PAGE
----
Finland, situated in North-Eastern Europe, is one of the three countries that share the Scandinavian Peninsula. Its longest border is the one with Russia, it further borders with Sweden, Norway and Estonia. This country is enclosed with sea (Baltic Sea, Gulf of Bothnia and Gulf of Finland). On the interface of the Gulf of Bothnia and Baltic Sea lie the Åland Islands, that are autonomous.

Total area

  • 338,145 square kilometres, of which 10% is water and 69% forest;
  • 187,888 lakes, 5,100 rapids and 179,584 islands;
  • Europe’s largest archipelago, including the semi-autonomous province of Åland

Finland is the seventh largest country in Europe, one third of the country try lies beyond the Arctic Circle.

Finland is also known as the land of a thousand lakes – that’s where the name Suomi comes from. Forests cover two thirds of the country, mainly pine-trees, spruces and birches. Usual fauna are elks, brown bears and wolves. Lapland and Sami people keep large droves of reindeer for their meat. Finland is a real heaven for ornithologists. Finland can be rightly proud of in total 30 national parks.


1,160 km north to south, 540 km west to east

Finland’s land border with Russia (1,269 km) is the eastern border of the European Union.


The climate of Finland is marked by cold winters and fairly warm summers. In the far north of the country the sun does not set for about 73 days, producing the white nights of summer. In winter the sun remains below the horizon for 51 days in the far north.

In summer the temperature quite often rises to +20 Celsius or more and occasionally goes close to +30 in southern and eastern parts of the country, in recent years occasional heat waves have taken this above +30. In winter, temperatures of -20 Celsius are not uncommon in many areas. Finnish Lapland invariably has the lowest winter temperatures. The mean temperature in Helsinki in July is +17 Celsius and in February -5.7 Celsius.


Out of the population (app. 5.3 million) 67% of the population lives in cities, 33% live in the countryside. 91,3% of the population are Finnish, out of which 5,4% have Swedish as first language, 0,5% have Russian and 0,03% form the Lapland minority (app. 6500 people).

  • Principal cities: Helsinki (568,000), Espoo (238,000), Tampere (207,000), Vantaa (192,000), Turku (175,000) and Oulu (131,000)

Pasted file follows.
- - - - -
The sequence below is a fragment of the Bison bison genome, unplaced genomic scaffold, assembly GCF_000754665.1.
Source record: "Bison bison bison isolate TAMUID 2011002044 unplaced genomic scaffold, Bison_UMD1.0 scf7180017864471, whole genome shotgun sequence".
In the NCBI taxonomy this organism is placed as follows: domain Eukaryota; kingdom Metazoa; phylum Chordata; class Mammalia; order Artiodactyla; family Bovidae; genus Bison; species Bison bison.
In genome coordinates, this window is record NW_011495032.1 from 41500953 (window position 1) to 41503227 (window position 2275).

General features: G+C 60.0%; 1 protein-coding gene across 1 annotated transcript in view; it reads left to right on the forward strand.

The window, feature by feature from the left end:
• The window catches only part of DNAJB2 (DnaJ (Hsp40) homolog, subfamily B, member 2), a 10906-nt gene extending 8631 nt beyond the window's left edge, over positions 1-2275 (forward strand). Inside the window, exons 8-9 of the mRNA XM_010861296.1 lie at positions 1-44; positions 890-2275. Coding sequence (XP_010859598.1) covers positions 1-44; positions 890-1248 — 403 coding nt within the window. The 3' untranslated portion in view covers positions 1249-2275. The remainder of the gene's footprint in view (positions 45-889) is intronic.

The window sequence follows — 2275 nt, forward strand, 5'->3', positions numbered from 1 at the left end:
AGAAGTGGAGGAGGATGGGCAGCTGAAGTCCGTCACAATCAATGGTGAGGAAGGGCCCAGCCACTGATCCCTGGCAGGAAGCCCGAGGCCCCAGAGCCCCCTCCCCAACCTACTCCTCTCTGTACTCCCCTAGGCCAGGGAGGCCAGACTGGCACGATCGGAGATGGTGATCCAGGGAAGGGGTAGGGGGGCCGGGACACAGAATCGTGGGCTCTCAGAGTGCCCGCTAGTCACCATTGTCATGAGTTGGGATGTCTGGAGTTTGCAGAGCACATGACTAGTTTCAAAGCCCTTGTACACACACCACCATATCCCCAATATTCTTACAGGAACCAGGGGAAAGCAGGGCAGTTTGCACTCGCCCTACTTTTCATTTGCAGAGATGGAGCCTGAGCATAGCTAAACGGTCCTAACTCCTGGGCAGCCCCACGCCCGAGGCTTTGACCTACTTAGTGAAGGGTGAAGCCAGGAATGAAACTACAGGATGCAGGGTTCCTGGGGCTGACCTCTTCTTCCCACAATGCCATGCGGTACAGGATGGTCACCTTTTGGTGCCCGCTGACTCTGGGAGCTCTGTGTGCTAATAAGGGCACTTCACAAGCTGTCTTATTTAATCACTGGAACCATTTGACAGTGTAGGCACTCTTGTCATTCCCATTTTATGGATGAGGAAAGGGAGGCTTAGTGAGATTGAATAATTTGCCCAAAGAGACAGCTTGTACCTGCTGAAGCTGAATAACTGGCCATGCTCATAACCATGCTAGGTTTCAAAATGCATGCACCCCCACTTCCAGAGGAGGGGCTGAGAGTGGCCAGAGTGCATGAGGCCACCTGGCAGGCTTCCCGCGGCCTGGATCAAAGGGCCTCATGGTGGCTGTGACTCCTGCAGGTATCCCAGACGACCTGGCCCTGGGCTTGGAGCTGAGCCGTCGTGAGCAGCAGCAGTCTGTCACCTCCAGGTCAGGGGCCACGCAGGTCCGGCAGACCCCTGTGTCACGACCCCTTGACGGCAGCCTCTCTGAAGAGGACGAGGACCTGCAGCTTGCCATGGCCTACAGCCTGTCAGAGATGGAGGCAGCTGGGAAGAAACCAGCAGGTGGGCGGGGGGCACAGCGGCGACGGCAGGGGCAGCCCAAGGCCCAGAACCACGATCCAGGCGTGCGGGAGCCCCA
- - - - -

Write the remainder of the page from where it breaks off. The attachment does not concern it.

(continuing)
• About 1.25 million people live in the Helsinki metropolitan area
  • Finland has a Sami (Lapp) population of 6,500.
  • The density of the population is 16/km2.
  • Currency: Euro (since 2002)
  • Time zone: GMT + 2:00

The GDP per capita (purchasing power parity) is 33,500 USD. From the point of view of economical performance, Finland belongs to the most successful countries of the European Union. A fast GDP growth, which has still continued in 2006, slowed down in 2007 and according to the newest information of the Finnish Ministry of Finance and the data of the Statistics Agency has reached 4,4 % in 2007.

The main export goods are currently machinery and equipment, chemicals, metals, timber, paper and pulp. The main export partners are Germany (11, 3%), Sweden (10,5%), Russia (10,1%), UK (6,5%), USA (6,5%) and Netherlands (5,1%).

Mains import goods are currently foodstuffs, petroleum and petroleum products, chemicals, transport equipment, iron and steel, machinery, textile, yarn and fabrics and grains. The main import partners are Germany (15,6%), Russia (14%), Sweden (13,7%), Netherlands (6,6%), the People’s Republic of China (5,4%), UK (4,7%) and Denmark (4,5%).


The unemployment rate fell December 2007 by 0,4 percentage points compared to the year before and was 6,0%. The employment rate increased during last year at average to 69,9%. There were 158,000 unemployed by the end of last year. The employment rate has improved especially in the private sector, i.e. in food and building industries.


Inflation was 2,9 % in December 2007 and was averagely at 2,5% during the whole of year 2007. The inflation increase at the end of the year was mainly influenced by living costs, i.e. the prices of real property. Even though inflation increases now on average faster than before, according to the united index of consumer prices Finland still remains lower than the EU average.

Basic macroeconomic indicators

Indicator 2003 2004 2005 2006 2007
GDP in market prices in mil. EUR 145.938 152.345 157.162 167.911 178.800
GDP per capita in EUR 27.995 29.144 29.997 31.719 33.803
GDP change in % 1,8 3,7 2,8 4,9 4,4
Consumer price index – change in % 0,9 0,2 0,9 1,6 2,5
Unemployment rate (in%) 9,0 8,8 8,4 7,7 6,9
Employment rate (in %) 67,3 67,2 68,0 68,8 69,9

Top Companies

Nokia, Kone, UPM, Stora Enso, M-Real, Suunto, Nautor’s Swan, Tunturi Oy Ltd, Polar , Electro, Fazer Group, Marimekko, Iittala

Nokia’s head office in Keilaniemi
Nokia’s head office in Keilaniemi- source

Finland is a member of the following organizations:


The state system of Finland is a republic. The President is Tarja Halonen (since 1 March 2000). She was re-elected into her second presidential term 1 March, 2006.The Head of Goverment (State Minister)is Matti Vanhanen.

The government coalition is at the moment formed by the Central Party (8 seats), National Coalition Party (8 seats), the Green Party (2 seats) and Swedish People’s Party (2 seats). The opposition is formed by the Social Democracy, Left Alliance, Christian Democrats and Real Finnish. The coalition partners have a comfortable majority in the parliament – 125 representatives out of 200.

Last national elections: 2007

Last national elections: 2007

Last European Parliament election June 2009


Finnish Parliament building

Finnish Parliament building - source